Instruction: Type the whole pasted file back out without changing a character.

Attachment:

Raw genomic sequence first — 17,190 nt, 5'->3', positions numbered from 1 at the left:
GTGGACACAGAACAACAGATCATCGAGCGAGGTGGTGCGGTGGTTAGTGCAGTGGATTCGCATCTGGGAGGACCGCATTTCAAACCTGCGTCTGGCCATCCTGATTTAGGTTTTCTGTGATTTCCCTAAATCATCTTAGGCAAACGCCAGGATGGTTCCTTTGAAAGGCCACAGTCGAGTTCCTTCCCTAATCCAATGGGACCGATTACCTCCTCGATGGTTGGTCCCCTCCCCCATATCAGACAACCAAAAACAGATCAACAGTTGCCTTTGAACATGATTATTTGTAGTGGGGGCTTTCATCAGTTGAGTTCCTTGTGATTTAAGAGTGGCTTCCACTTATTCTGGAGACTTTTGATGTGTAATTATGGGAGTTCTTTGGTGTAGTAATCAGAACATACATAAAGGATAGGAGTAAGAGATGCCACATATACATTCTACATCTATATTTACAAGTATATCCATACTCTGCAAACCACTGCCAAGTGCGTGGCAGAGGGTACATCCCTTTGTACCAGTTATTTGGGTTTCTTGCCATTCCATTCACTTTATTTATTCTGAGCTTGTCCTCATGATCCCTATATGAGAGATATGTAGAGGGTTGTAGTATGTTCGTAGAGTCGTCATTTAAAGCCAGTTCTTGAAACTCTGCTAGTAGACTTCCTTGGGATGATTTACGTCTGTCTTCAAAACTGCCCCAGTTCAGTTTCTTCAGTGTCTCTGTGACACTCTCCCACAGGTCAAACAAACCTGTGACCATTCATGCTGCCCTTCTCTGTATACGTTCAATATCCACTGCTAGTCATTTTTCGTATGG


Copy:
Raw genomic sequence first — 17,190 nt, 5'->3', positions numbered from 1 at the left:
GTGGACACAGAACAACAGATCATCGAGCGAGGTGGTGCGGTGGTTAGTGCAGTGGATTCGCATCTGGGAGGACCGCATTTCAAACCTGCGTCTGGCCATCCTGATTTAGGTTTTCTGTGATTTCCCTAAATCATCTTAGGCAAACGCCAGGATGGTTCCTTTGAAAGGCCACAGTCGAGTTCCTTCCCTAATCCAATGGGACCGATTACCTCCTCGATGGTTGGTCCCCTCCCCCATATCAGACAACCAAAAACAGATCAACAGTTGCCTTTGAACATGATTATTTGTAGTGGGGGCTTTCATCAGTTGAGTTCCTTGTGATTTAAGAGTGGCTTCCACTTATTCTGGAGACTTTTGATGTGTAATTATGGGAGTTCTTTGGTGTAGTAATCAGAACATACATAAAGGATAGGAGTAAGAGATGCCACATATACATTCTACATCTATATTTACAAGTATATCCATACTCTGCAAACCACTGCCAAGTGCGTGGCAGAGGGTACATCCCTTTGTACCAGTTATTTGGGTTTCTTGCCATTCCATTCACTTTATTTATTCTGAGCTTGTCCTCATGATCCCTATATGAGAGATATGTAGAGGGTTGTAGTATGTTCGTAGAGTCGTCATTTAAAGCCAGTTCTTGAAACTCTGCTAGTAGACTTCCTTGGGATGATTTACGTCTGTCTTCAAAACTGCCCCAGTTCAGTTTCTTCAGTGTCTCTGTGACACTCTCCCACAGGTCAAACAAACCTGTGACCATTCATGCTGCCCTTCTCTGTATACGTTCAATATCCACTGCTAGTCATTTTTCGTATGG